Aromasin is an aromatase inhibitor which works by lowering estrogen levels in postmenopausal women. This trial was based on the observation that resistance (either not responding or stopping responding) to hormonal therapy is associated with a tumor being able to use pathways other than the estrogen pathway to survive and grow. One example of this is activation of the mammalian target of rapamycin (mTOR) signaling pathway in cells. Afinitor targets the mTOR pathway and is classified as an mTOR inhibitor. 

On the BOLERO-2 trial, the median progression-free survival (PFS) was longer for the patients receiving Afinitor (7.8 vs 3.2 months). These results were consistent regardless of age, race, presence or extent of visceral metastases (such as liver metastases), and response to prior hormonal therapy.  The response rate was also better for the patients receiving Afinitor (12.6% vs 1.7%).  The analysis of overall survival (OS) was not significant however this was an interim analysis.  The final OS analysis isn’t expected to become available until June, 2014.

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Perjeta (Pertuzumab) Approved by FDA for HER2-Positive Advanced Breast Cancer

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On June 8, The U.S. Food and Drug Administration (FDA) approved Perjeta (pertuzumab) to treat patients with metastatic, HER2-positive breast cancer who have not received previous treatment with either chemotherapy or HER2-targeted therapy. Approximately 20-30% of breast cancer is HER2-positive.

Herceptin is a monoclonal antibody that works by blocking HER2. While Perjeta also targets HER2, it binds to a different area of the HER2 protein and prevents the HER2 protein from combining with other HER receptors (HER1, HER3, and HER4). This prevents tumor growth and survival. Perjeta’s mechanism of action is therefore believed to be complimentary to that of Herceptin. In fact, Perjeta by itself has very little activity; its real use is in combination with Herceptin.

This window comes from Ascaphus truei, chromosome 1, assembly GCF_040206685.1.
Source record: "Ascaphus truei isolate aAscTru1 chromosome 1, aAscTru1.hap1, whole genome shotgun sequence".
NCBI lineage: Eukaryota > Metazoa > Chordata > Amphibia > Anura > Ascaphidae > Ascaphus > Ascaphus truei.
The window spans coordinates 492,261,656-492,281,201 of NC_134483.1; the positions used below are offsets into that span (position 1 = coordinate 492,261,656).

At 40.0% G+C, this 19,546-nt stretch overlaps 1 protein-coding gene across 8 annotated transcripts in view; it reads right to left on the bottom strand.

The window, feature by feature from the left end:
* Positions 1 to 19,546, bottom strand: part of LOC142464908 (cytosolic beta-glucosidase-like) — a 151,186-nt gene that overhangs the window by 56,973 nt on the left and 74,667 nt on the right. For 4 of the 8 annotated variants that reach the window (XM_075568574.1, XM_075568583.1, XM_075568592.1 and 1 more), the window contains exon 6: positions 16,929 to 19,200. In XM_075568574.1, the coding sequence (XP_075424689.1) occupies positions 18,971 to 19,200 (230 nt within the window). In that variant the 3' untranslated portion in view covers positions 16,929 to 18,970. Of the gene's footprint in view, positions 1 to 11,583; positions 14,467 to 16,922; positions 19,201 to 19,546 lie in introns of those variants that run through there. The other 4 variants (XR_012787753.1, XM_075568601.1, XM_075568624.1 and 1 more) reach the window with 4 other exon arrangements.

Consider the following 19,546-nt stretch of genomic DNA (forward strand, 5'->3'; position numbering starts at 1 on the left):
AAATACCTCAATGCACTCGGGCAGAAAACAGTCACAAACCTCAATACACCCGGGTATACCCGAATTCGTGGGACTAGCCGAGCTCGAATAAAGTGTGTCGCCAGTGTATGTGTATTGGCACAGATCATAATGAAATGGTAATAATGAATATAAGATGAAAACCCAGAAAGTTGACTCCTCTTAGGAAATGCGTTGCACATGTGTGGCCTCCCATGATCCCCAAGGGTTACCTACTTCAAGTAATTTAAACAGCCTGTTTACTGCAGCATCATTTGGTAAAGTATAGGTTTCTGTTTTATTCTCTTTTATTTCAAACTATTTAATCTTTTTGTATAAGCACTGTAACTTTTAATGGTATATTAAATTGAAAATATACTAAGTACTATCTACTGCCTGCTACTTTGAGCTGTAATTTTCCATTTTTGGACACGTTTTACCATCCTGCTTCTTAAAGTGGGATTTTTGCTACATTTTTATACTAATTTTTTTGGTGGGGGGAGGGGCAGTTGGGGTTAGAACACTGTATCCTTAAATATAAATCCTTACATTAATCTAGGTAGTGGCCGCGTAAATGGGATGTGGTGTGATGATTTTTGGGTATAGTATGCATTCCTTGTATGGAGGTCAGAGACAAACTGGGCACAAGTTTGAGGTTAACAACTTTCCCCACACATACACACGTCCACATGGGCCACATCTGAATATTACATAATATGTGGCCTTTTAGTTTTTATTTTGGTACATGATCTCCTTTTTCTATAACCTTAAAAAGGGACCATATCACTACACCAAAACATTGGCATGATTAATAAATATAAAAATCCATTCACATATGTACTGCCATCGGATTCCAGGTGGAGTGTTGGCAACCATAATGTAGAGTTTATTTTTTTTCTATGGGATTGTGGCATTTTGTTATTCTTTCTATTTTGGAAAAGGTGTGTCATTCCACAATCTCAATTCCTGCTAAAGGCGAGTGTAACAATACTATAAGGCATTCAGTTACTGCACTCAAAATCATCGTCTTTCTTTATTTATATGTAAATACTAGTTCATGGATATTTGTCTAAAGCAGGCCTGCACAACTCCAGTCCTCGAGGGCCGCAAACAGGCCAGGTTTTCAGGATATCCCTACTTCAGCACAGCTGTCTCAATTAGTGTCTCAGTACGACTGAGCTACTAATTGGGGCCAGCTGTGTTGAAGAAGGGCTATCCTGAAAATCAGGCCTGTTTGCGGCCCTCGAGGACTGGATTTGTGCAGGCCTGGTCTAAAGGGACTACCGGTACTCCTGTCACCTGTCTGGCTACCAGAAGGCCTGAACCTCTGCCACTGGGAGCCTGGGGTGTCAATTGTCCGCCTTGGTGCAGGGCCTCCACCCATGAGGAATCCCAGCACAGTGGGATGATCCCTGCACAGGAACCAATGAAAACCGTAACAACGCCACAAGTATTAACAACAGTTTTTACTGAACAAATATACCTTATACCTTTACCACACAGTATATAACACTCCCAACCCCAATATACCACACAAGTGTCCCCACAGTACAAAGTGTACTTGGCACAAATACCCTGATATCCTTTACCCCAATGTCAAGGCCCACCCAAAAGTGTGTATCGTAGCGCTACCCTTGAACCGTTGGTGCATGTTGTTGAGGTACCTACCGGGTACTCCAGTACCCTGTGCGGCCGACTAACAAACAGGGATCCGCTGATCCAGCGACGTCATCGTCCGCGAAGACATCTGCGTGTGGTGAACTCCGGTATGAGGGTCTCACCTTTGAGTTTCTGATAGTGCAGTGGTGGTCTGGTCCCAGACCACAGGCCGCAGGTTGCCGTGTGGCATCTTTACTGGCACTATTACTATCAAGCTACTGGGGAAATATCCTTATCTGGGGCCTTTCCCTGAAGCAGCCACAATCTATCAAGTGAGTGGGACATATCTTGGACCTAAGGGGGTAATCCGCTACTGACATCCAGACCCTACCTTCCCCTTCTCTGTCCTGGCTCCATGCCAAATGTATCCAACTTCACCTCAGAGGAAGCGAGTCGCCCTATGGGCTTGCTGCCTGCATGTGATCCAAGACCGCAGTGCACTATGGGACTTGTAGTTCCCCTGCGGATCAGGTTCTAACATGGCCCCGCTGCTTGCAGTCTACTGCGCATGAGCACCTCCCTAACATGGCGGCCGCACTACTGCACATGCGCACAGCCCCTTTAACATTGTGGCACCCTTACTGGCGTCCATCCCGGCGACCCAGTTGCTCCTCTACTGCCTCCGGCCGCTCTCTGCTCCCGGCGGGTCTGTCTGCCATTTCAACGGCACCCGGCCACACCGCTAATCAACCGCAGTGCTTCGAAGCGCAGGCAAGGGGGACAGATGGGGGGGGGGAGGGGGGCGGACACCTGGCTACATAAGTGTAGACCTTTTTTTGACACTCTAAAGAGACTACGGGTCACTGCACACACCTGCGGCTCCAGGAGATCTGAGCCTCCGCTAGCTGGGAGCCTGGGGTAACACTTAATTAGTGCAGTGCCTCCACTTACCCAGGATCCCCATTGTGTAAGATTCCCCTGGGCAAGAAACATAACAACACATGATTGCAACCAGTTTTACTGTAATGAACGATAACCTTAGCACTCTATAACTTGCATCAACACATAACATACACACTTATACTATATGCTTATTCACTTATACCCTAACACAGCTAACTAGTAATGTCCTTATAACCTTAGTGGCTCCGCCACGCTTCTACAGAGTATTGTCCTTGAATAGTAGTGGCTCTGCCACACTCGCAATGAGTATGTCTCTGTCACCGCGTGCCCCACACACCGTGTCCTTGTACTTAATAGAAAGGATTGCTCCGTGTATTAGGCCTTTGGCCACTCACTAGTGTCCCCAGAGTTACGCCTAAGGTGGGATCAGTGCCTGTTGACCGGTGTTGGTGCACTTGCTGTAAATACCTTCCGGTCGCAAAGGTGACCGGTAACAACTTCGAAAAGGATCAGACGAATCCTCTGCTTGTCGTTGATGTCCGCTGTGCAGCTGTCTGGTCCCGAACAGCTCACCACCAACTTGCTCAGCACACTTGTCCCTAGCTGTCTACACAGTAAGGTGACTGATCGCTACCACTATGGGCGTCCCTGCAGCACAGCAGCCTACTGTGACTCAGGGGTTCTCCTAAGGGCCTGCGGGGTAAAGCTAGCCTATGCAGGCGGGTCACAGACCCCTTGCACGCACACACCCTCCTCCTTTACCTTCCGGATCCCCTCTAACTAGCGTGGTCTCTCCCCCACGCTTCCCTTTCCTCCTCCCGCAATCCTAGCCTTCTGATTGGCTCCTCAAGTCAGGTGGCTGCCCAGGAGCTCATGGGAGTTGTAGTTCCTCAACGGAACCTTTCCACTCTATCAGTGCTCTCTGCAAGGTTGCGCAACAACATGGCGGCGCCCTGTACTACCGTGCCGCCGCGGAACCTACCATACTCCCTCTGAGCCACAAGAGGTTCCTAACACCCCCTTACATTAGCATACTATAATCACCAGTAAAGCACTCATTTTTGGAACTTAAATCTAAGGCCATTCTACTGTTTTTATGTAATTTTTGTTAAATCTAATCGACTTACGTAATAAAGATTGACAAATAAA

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Antibody-Drug Conjugate T-DM1 Offers New Mechanism and Significant Benefit in HER2-Positive Breast Cancer

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Right at the top of the list of the most exciting news from the 2012 American Society of Clinical Oncology (ASCO) meeting in Chicago this week involved using T-DM1 to treat metastatic, HER2-positive breast cancer.  T-DM1 is an “antibody-drug conjugate” (ADC).

ADCs combine a tumor-specific antibody with a chemotherapy drug. They are therefore specifically designed to be able to deliver chemotherapy drugs directly to tumor cells (like a “smart bomb”), potentially increasing efficacy and decreasing damage to normal cells. T-DM1 combines the anti-HER2 antibody Herceptin (trastuzumab), a stable linker and a chemotherapy agent, DM1, also known as emtansine.

Befitting its importance, the EMILIA trial was presented at the high profile Plenary Session. In this study almost 1000 patients with metastatic, HER2-positive breast cancer whose disease had progressed after treatment with a taxane and Herceptin were randomized to receive Xeloda (capecitable) plus Tykerb (HER2-inhibiting tyrosine kinase inhibitor lapatinib) or T-DM1. Xeloda and Tykerb are oral drugs; the T-DM1 was given intravenously every 3 weeks. There was no “cross-over”, meaning that patients whose disease progressed on Xeloda and Tykerb did not have access to T-DM1.